Learn About Deaf Awareness

What is Deaf Awareness?

Deaf awareness is what it says on the tin! There are millions of deaf people in the world, yet deaf individuals often face challenges linked to communication barriers and stigmatisation. Deaf awareness is knowing and understanding these challenges and working towards a more inclusive society where the deaf community can thrive and contribute fully.

By becoming deaf aware, we promote equality, as we acknowledge the rights of deaf people to access information, education, and services without discrimination.

Who benefits from Deaf Awareness?

Literally everyone! 

Everyone will benefit as the barriers and challenges are removed – deaf colleagues, family and friends of deaf people, education providers, colleagues, and service providers. We can all work together to promote equality and make everyone feel more comfortable and confident with communication, regardless of their level of hearing.

How does Deaf Awareness benefit clients?

Deaf awareness enhances the client’s overall experience because it helps to ensure they receive equitable and accessible services. Deaf awareness means you are more likely to be sensitive to the needs and preferences of the client and colleagues, which in turn, will lead to a more positive experience for everyone and build a sense of trust and loyalty between colleagues, service providers and clients.

In educational settings, when staff and other students are deaf aware, it can have a significantly positive impact on deaf students, allowing them to feel empowered to become more independent, an absolute confidence boost in what can be a particularly challenging and lonely environment if there is a lack of deaf awareness.

Imagine sitting in a noisy classroom, trying to focus on a particular person talking (ideally the teacher!) and not being able to follow what is being said or trying to pick up on visual cues or lipread, but the teacher is in shadow.  A few simple steps can make a huge difference!

Where can deaf awareness development take place?

Deaf awareness can develop virtually anywhere people come together to learn, communicate, and share experiences. The goal is to promote understanding, empathy, and inclusion for the deaf community in all aspects of life. Of course, more formal courses are available, such as those we provide. But it could simply be a deaf person working with hearing colleagues providing some basic tips, a deaf student presenting on deaf awareness for their group, or just an informal conversation in the pub!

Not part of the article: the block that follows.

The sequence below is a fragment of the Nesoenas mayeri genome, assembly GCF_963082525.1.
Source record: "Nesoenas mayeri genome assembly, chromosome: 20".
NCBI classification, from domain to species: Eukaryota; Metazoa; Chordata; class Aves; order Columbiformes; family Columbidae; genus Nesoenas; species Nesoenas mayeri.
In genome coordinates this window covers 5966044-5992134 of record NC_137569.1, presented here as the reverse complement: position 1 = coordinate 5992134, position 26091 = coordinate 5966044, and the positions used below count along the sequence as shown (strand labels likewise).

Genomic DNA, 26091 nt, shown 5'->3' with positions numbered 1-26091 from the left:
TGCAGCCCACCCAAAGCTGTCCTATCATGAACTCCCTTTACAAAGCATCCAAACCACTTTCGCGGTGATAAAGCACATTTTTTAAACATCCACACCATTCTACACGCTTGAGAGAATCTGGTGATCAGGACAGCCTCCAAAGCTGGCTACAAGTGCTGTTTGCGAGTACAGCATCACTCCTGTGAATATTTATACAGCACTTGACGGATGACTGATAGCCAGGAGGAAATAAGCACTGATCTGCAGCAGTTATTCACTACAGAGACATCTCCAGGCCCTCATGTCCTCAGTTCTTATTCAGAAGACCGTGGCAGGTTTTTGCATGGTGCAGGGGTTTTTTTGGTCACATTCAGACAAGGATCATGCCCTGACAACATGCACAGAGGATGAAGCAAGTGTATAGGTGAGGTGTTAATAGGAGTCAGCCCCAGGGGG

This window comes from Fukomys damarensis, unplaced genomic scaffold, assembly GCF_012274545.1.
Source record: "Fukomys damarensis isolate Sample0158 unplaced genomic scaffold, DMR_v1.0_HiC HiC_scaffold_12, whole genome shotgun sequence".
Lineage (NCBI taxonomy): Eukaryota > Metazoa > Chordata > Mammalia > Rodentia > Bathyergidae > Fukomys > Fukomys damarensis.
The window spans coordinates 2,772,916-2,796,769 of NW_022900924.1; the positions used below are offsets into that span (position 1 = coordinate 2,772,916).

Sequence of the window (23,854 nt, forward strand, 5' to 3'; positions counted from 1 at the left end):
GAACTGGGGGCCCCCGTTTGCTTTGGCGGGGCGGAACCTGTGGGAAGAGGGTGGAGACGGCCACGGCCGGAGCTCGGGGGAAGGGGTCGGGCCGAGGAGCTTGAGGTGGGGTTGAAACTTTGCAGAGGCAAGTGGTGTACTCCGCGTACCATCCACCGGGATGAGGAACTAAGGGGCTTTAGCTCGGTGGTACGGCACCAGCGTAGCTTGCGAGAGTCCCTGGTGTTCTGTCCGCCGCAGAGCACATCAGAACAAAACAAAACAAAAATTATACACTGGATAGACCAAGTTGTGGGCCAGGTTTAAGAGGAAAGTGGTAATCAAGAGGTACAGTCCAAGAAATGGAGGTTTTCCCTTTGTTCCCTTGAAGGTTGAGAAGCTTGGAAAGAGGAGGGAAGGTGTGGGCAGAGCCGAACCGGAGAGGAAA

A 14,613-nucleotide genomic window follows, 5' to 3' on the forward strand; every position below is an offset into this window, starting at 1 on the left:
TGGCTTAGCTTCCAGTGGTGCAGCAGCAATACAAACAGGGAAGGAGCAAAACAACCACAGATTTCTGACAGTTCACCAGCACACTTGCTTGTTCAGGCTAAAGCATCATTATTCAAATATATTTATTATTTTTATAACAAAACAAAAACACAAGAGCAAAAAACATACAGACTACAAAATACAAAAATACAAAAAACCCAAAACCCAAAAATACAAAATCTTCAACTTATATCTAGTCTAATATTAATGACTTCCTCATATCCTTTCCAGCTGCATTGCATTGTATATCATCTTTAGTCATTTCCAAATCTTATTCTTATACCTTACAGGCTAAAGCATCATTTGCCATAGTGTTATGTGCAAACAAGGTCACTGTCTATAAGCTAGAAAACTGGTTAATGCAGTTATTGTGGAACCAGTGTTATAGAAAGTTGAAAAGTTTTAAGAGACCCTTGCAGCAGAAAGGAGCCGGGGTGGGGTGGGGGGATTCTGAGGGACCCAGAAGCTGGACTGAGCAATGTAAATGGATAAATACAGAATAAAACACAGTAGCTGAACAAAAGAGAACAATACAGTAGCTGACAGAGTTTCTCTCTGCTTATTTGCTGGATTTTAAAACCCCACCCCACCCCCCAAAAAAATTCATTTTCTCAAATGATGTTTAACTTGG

The journey to becoming deaf Aware. 

Becoming deaf aware is a journey of learning, empathy, and self-awareness. It involves gaining knowledge about deafness, understanding the challenges faced by the deaf community, and actively seeking ways to create a more inclusive and accessible environment. 

Start by educating yourself and challenging some of your misconceptions and stereotypes. Be open to replacing these with accurate information and understanding.

Learn about different degrees of hearing loss and communication methods used by deaf people and consider learning some basic British Sign Language (BSL), as this can greatly enhance communication with deaf people who use it. Remember though, that not ALL deaf people are sign language users.

Do not be afraid to interact with the deaf community and listen to their experiences and perspectives.  Attend deaf community events, workshops, or gatherings to gain insights into the culture, challenges, and achievements of deaf people.

Above all, recognise that effective communication is a two-way process. Be mindful of the communication preferences and needs of deaf individuals and be willing to adapt your communication style to ensure effective interaction.

Complete Communication’s favourite moment from promoting deaf Awareness.

At the end of one of our workshops, a participant, visibly moved, described his experiences during the workshop and that he had taken for granted the challenges faced by deaf individuals; he said he was genuinely inspired to make a difference in his interactions with colleagues and students who are deaf. 

Afterwards, we received heartfelt feedback from attendees, expressing their gratitude for the eye-opening experience and the practical knowledge they had gained. Many expressed their desire to continue learning BSL and integrating deaf awareness practices into their daily lives, both professionally and personally.  Receiving feedback like this makes us all smile and know that we are making a positive difference to deaf people and their friends, family and colleagues.

If you are interested in continuing your learning, check out our Face to Face and online training courses in deaf awareness and British Sign Language: https://www.completetrainingltd.co.uk/ 

Client Testimonial:

‘I learnt so much truly valuable information that I will use in my day-to-day life. Everyone should attend this training.’ – attendee of one of our deaf and disability awareness courses.

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